Don't worry. Everything will turn out. All things happen for a reason. Do not hesitate upon making a change. Do not deny yourself happiness. Remember that you are young, Hannah. Things like jobs and money and adult responsibility will come in time, and sometimes striving towards independence ain't all it's cracked up to be. Just be yourself. Don't worry about what majors other people think are most lucrative. You don't even like graphic design, just go back to fine art. Stick with what your good at and get even better. No sense in pretending that you're someone else, doing something else. What's the difference between a desk job you hate and a design job you hate? None. So what if being a creative person won't make you rich. But then again who says it won't? Your heroes Patti Smith and Robert Mapplethorpe kept telling each other and all the world that they'd one day be famous artists. And behold! So they did! Just have faith, padawon. Keep your chin up and your passions aflame.
The first thing I would tell myself would have to be "apply yourself". Just getting by is not good enough. You should always strive to be the best you can be, because once you hit the real world it does matter. Life can throw so many curve balls at you, and there will be times down the road when decisions you make now will show themselves again in the future, good and bad. Do not miss out on an opportunity ten or twenty years down the road because you decided on a Friday night to go to a party and have a few drinks, or because staying out late with your friends was more important than studying for tests, or finishing homework. I would tell myself to think before acting. I would let myself know that someday I am going to be a single father of a beautiful little girl, and inform myself how important it will be to get a good education now, and find a good career so that I can be a good role model and someone she can look up to as she grows up, as well as taken care of.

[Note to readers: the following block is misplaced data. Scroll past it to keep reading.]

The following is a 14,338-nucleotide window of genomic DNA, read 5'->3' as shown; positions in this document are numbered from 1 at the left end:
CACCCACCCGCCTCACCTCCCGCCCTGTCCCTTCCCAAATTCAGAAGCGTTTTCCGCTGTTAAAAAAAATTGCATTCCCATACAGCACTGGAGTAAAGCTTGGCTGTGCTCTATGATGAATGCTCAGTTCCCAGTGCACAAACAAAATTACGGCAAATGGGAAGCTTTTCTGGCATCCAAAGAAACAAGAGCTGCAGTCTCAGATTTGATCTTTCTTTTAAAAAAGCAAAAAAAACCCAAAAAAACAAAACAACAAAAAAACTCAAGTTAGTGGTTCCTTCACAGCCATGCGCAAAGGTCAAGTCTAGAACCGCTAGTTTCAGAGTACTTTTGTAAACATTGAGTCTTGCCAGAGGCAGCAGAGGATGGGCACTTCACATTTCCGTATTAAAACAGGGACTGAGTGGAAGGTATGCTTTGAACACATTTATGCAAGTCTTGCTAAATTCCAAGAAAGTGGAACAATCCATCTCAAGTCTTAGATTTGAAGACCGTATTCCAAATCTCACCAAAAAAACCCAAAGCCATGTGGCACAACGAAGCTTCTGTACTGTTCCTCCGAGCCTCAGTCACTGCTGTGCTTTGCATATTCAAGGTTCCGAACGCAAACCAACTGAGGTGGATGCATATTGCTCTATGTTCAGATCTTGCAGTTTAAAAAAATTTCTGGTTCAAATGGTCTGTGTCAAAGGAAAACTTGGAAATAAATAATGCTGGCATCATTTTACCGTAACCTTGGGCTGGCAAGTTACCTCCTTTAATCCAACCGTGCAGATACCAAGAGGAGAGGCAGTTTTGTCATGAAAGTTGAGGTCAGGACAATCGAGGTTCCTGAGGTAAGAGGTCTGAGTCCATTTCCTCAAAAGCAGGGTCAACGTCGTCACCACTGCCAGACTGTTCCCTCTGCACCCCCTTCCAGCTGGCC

If I could go back in time and talk to myself as a high school senior I woulld encourage myself to stay involved and stray away from taking an easy course load just because it is my final year. Colleges take your efforts as a senior in consideration and your involvement on your high school campus reflects your character positively. I would push myself to apply to any scholarship I qualify for early because on a college campus the pool of money can decrease fast. In addition to crafting a descent course load I would advise that I enrolled in more AP classes because any college credit is good credit to put you ahead of the game for your progression plan in relation to your field of study. Lastly, if I could talk to myself as a high school senior I would suggest being on my second submission of the SAT because the more you take it the higher opportunity you have to have a more competitive score. Fight the "senioritis", your last year is just as important as your first!
Throughout high school I was an acceptable student , however, that was one issue, I was only mediocre. I always managed to get a"B" in my classes, but this was never enough to stand out. I wish i could have talked to myself and forced myself to study harder and do the very best to my abililties. This would have helped me retain the information a little better, rather than memorized and slightly forgetting the information. Critical thinking is a big part of the college process. If I would have done more quality work during high school, there would have been a better chance of retaining the information learned. This information would have been useful when trying to solve problems for my college classes. There was not so much critical thinking in high school, it was mostly memorization. If I could go back in time, I would definitely tell myself to critically analyze the questions asked and spend more time with learning the information, rather than memorizing.
My transition to college was like being pushed off a high-dive, everything rushed in at once. If I could go back and give my high school self advice it would be to wait. I'd tell her not to go right to college just because she thinks she has to; to travel, live, and figure out what she likes to do. I'd say she has plenty of time to decide what to be when she grows up, and she'll change her mind a few times along the way, so pick things she'll enjoy doing rather that doing what she's told she should do. I'd tell her friends are wonderful, but spending all your time with them makes it hard to study; some of what I learned in class will actually be useful someday - she should pay attention. I'll also tell her there's a lot of things I learned in class that I never used, so don't study all the time - some of those friendships will last for years, and teach her things classes never could. I'd say "Have fun, take your time, and be yourself - there's no rush."